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September 29, 2009

Mark Dantonio

COACH DANTONIO: Good afternoon, guys. Obviously after our last game against Wisconsin, I think we talked about that a little bit on Sunday evening, but I think you have to take -- you can take a couple different approaches. You can take one of disappointment certainly, at 1 and 3 right now, not probably where we were expecting to be at this point in time. You can take a look at it and be very encouraged in the fact that we've lost some close games. And then you can also look at it and choose to succeed, and I think to do that we have to focus on the present and the task at hand, which is Michigan.
As far as where we're at as a football team right now, things have been very, very positive in practice Sunday night after a disappointing loss, coming back to practice in the evening on Sunday. Had a good practice, guys flying around, excited about the entire week.
It's a state rivalry. I think it's pretty well-documented this state is drawn in either green or blue pretty much, so there's a lot of people involved in this rivalry, and I think it's exciting for everybody whoever has played in this.
In regards to Michigan, they're playing very well right now. They've won two very close games. Quarterback has made plays in both games down the stretch to win both the Notre Dame and the Indiana game, and they should be complimented on that.
They've got big players on the offensive side of the ball. Robinson comes in, does a very nice job, as well, very exciting player. Carlos Brown has been very productive. Brandon Minor looks like he's got his game going and they've got some outstanding skill receivers in Mathews and Odoms. So they're operating on all gears there, I guess, you'd say.
And then on the defensive side of the ball, Greg Robinson is the new defensive coordinator. This is the third coordinator they've had in three years going back to Coach Carr's time, so with that comes probably a little bit of a learning curve, but they've got some very good players over there. Ezeh is an outstanding linebacker. Certainly Brandon Graham is a guy that shows out every week, and then their secondary Warren I think is a very good football player back there.
The specialists seem to be playing very well, and they play very hard on special teams. I think it's also very, very important to recognize that Coach Rodriguez has done an outstanding job here in the past year and a half. He's got it turned. They're playing very, very well, and he needs to be complimented for that.
With that, I'll take some questions, and we'll take it from there.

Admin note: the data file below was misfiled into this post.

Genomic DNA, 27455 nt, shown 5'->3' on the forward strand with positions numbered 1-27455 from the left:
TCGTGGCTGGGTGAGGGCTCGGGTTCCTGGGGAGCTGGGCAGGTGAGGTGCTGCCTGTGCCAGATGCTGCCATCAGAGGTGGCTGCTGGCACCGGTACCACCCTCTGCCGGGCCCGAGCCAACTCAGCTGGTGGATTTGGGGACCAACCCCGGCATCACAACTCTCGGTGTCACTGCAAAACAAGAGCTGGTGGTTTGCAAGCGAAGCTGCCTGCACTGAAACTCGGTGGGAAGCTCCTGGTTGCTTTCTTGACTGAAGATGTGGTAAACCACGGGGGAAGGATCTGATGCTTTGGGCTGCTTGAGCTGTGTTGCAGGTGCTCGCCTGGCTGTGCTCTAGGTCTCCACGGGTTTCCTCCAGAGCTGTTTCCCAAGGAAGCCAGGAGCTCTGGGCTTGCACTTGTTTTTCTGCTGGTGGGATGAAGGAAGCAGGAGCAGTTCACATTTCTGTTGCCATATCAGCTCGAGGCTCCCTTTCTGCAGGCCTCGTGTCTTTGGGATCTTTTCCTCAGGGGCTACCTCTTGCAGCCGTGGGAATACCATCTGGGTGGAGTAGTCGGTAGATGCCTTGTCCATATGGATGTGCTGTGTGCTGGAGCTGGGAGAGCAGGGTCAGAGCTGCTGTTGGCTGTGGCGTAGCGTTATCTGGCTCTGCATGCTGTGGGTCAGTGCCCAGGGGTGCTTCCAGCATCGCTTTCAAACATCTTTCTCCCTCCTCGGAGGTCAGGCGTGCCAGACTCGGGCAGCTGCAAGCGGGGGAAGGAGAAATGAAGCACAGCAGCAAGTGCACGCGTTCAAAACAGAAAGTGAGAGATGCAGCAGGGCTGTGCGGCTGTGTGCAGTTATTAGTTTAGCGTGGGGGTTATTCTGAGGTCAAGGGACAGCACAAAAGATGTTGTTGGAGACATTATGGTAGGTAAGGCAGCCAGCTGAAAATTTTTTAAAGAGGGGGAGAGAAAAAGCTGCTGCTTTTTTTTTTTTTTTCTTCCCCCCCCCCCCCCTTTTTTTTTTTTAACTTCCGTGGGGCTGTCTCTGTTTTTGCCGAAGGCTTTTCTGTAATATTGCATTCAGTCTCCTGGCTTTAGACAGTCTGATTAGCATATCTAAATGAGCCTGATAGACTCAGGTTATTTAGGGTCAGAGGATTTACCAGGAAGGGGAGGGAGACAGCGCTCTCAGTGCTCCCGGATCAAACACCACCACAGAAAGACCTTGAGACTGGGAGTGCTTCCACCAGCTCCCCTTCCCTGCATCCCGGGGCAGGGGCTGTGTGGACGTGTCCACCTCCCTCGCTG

Q. How far does this game go as Michigan State is trying to establish itself as the top University in this state, and what does this game mean with that overall?
COACH DANTONIO: Well, I think this game obviously, I don't know if it's bragging rights or whatever it is, throughout the entire state, and it's sort of you either win it or lose it. As I said last week, you're either going to walk the streets or walk the alleys. Based on what I said there, it's a year-to-year thing. It'll always be like that. I don't think that anybody is going to say, well, because we won last year, that means that you're going to win the next year.
But it's a game that we'll focus on and always focus on here and make it extremely important. I don't know if I'm answering your question, though.

Q. How important is it, though, in terms of the keep winning the game to establish dominance in the rivalry?
COACH DANTONIO: I think it's very important. I mean, I think it's important.

Q. This program hasn't beaten Michigan two years in a row in 42 years. What does that mean if you can get that kind of monkey off your back, and would it mean something more to the rivalry and make it more meaningful to put that past aside?
COACH DANTONIO: You know, we try and focus on present. When I came back here, I think we had a chance to win in '07 right out here. We were up by 10, seven minutes to go, so we had an opportunity to win there. You know, last year we won, so we'll deal with what happens now.
But I wasn't here 42 years ago, I was here in '95. I know this is a very important game, and I try and deal with the present right now.
And as far as what does it mean, it's a critical game for us. It always will be, regardless of our record. I'm not going to try and sidestep that issue.

Q. Do you expect it to be a shootout?
COACH DANTONIO: Well, that will be a good question. Hopefully not, but they're certainly very talented. They've made some big plays. They have big play potential, and I think our offense has done some nice things, as well.

Q. Defensively after watching film and analyzing it, what do you need to do differently or hope to do differently?